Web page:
Preprint / Version 1

Why humble farmers may in fact have bigger potatoes - A call for street-smart decision-making in sport

Rethinking decision-making in sport


  • Anne Hecksteden Universität Innsbruck
  • Niklas Keller Harding Centre for Risk Literacy, Faculty of Health Science, University of Potsdam
  • Guangze Zhang Saarland University
  • Tim Meyer Saarland University
  • Thomas Hauser German Football Association



Decision Making, Heuristics, Forecasting, Bias, Variance, Prediction Modeling, Evidence, Expert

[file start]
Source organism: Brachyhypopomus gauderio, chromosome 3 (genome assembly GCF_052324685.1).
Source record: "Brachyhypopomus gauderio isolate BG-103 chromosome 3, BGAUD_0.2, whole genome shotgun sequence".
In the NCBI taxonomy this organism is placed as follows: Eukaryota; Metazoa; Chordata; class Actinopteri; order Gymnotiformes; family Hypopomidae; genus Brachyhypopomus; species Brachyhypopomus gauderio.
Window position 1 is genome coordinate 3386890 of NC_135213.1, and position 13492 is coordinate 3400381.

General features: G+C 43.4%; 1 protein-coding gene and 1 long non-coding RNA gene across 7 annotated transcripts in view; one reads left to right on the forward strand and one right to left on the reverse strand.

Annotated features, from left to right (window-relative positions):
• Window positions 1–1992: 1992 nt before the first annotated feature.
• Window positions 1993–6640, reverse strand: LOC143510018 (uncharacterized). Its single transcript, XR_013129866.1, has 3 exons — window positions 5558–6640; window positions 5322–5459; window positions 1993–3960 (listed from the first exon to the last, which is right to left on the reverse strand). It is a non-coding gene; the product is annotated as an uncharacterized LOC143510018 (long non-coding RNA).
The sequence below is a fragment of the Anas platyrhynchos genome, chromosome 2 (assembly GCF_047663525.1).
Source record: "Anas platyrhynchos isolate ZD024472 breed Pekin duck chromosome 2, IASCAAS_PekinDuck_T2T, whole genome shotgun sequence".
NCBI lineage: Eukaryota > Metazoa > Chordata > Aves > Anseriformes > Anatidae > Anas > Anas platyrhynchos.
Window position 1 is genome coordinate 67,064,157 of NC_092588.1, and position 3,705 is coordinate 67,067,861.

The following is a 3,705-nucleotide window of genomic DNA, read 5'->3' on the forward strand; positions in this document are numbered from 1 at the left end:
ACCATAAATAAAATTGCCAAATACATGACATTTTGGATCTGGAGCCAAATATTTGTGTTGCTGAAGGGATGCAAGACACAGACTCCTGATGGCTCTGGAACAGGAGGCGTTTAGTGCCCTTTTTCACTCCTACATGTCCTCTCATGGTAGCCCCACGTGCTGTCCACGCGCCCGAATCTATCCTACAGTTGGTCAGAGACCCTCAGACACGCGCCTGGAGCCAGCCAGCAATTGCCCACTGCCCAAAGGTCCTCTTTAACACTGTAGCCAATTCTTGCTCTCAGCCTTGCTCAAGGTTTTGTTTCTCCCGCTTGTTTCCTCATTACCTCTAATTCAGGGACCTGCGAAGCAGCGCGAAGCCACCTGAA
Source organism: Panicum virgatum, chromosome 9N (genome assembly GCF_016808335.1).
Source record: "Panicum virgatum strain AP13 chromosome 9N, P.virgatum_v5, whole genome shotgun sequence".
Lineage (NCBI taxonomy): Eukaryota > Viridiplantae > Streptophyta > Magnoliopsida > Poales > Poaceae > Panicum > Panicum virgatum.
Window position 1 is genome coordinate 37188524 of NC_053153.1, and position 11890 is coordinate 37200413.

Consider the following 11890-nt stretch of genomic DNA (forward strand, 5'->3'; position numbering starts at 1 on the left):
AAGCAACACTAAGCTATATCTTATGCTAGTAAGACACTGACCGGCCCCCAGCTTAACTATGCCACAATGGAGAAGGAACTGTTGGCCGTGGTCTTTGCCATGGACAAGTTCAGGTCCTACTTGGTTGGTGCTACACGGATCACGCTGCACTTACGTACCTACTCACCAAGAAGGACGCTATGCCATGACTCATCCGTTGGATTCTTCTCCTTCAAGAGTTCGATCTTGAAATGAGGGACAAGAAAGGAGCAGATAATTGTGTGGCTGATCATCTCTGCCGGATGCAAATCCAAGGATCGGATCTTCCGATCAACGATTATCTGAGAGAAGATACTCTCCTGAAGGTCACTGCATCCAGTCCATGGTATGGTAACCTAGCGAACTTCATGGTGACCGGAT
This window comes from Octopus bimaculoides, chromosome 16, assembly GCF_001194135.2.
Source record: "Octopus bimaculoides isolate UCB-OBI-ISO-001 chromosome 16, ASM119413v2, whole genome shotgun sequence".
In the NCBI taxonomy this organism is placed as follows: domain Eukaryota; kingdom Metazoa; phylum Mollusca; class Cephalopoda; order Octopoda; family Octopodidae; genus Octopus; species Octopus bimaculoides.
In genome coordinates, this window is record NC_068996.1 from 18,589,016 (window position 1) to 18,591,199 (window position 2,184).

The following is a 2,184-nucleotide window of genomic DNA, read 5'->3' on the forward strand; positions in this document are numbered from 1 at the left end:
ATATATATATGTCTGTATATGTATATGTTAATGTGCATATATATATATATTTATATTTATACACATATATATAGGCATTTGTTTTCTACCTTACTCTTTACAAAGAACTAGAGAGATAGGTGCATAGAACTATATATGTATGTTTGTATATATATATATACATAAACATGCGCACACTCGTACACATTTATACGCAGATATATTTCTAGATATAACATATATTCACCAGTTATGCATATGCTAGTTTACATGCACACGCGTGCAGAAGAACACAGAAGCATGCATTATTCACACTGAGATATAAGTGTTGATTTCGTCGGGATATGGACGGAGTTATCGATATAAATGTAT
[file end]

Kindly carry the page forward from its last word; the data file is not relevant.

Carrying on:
The main task of applied sport science is to inform decision-making in sports practice, that is, enabling practitioners to compare the expectable outcomes of different options (e.g. training programs). The “evidence” provided may range from group averages to multivariable prediction models. By contrast, many decisions are still largely based on the subjective, experience-based judgement of athletes and coaches.  While for the research scientists this may seem “unscientific” and even “irrational”, it is important to realize the different perspectives: Science values novelty, universal validity, methodological rigor, and contributions towards long-term advancement. Practitioners are judged by the performance outcomes of contemporary, specific athletes. This makes out-of-sample predictive accuracy and robustness decisive requirements for useful decision support. At this point, researchers must concede that under the framework conditions of sport (small samples, multifactorial outcomes etc.) near certainty is unattainable, even with cutting-edge methods that might theoretically enable near-perfect accuracy. Rather, the sport ecosystem favors simpler rules, learning by experience, human judgement, and integration across different sources of knowledge. In other words, the focus of practitioners on experience and human judgement, complemented - but not superseded - by scientific evidence is probably street-smart after all. A major downside of this human-driven approach is the lack of science-grade evaluation and transparency. However, methods are available to merge the assets of data- and human-driven strategies and mitigate biases. This work presents the challenges of learning, forecasting and decision-making in sport as well as specific opportunities for turning the prevailing “evidence vs. eminence” contrast into a synergy.


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